I raced Single Speed Sport/Beginner and I think I won 7 or 8 races in the series here in Michigan (MMBA CPS), then moved up to Expert that fall. I did okay in a couple of races that fall, but I didn’t have the winter training down, and the next spring I came out and got spanked.

It took me until June to get on form and be competitive, and then I won my first Expert race, still in Single Speed, this time SS Expert / Elite. I actually didn’t own a geared bike from 2007 until 2015. I only rode single speeds. From 2013-2014 I competed and won a lot of races in SS/EE, and took some runner-ups and won a state title too.

I went to the USAC XC nationals at Bear Creek in 2014, and was running top 10 and moving forward before flatting. After that year I decided to start trying geared races in Elite, since I felt I was kind of plateaued on single speeds, and racing the same people over and over in our area. Moving up to Elite was a bit of a struggle, and I was mid to back of the pack for the first couple of years. Now I’m mid pack to an occasional podium, but I’m enjoying racing in deeper fields with faster people. Plus it’s fun to say you race “Elite.” We have a Master’s Elite category here in Michigan, I’m looking forward to that when I turn 40 (I’m 36).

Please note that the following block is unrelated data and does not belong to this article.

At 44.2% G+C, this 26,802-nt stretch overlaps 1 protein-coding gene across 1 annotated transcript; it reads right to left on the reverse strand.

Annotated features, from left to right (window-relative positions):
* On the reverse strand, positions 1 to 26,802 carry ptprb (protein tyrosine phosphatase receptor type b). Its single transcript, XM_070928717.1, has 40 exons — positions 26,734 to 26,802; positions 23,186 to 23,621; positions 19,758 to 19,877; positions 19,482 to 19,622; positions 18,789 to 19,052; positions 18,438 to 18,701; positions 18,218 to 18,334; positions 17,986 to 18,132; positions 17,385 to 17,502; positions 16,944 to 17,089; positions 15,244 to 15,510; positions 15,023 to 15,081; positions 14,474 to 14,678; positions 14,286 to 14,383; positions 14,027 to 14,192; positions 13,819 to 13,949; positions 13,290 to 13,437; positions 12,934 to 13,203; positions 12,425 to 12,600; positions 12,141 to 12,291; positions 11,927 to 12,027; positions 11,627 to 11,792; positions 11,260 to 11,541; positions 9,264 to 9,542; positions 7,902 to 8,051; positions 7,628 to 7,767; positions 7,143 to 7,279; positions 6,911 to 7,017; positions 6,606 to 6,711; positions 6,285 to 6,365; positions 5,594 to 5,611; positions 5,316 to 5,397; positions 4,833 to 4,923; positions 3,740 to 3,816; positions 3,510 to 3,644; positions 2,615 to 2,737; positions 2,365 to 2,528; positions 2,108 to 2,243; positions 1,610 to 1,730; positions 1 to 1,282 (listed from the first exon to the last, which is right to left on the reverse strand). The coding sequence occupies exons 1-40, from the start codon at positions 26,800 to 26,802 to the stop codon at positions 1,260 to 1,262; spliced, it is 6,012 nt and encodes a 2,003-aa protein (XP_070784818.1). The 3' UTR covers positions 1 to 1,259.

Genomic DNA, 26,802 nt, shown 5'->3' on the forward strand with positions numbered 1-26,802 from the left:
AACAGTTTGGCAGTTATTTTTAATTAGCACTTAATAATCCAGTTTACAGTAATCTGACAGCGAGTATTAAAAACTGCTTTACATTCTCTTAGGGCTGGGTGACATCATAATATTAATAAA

How has it been racing an aluminum bike in a field where the majority of the riders are probably on carbon?

I’ve never really thought it was a disadvantage. I won my first Expert race on a 24lb. single speed, but it had decently light wheels on it (Stan’s Crests). I won my category at Iceman Cometh, and finished top 10 overall for amateurs out of nearly 5,000 on a 23lb. geared hardtail.

In both cases I was racing people on 18lb. bikes, but I don’t think it was ever a huge difference. With this Chisel build I ride now, I frequently have as light or a lighter bike than a lot of people I race against, even though they have carbon frames. My build is just over 20lbs., with bottle cages, pedals, everything ready to go.

I’d get a lot more comments in the past. In my first MMBA race I was on a 5-year-old Gary Fisher Rig, and a guy in the race commented that he “used to have that ol’ thing.” I went from the gun and never saw him again. I got a few comments when I first moved up to Elite, being on an aluminum, geared bike, but since I’ve gotten on the Chisel, most people don’t say anything. Most racers now know how good some of these aluminum frames can be now. I race a Specialized Allez Sprint on the road too, which has the same Smartweld tech, and it’s a very common bike at Crits.

I started riding aluminum bikes simply because they were cheaper, and as I got into racing I was just out of college and pretty broke. As time went on, I built a few higher end aluminum builds (singlespeed at the time.)

Once I got to racing in Expert and Elite categories, everyone was on carbon, and it was fun to be basically the only person on an aluminum-framed bike. I liked to show you didn’t need to spend $5-10,000 (or more) on a build to be competitive, especially with frames like this Chisel. They are really light, and a lot more compliant than in the past.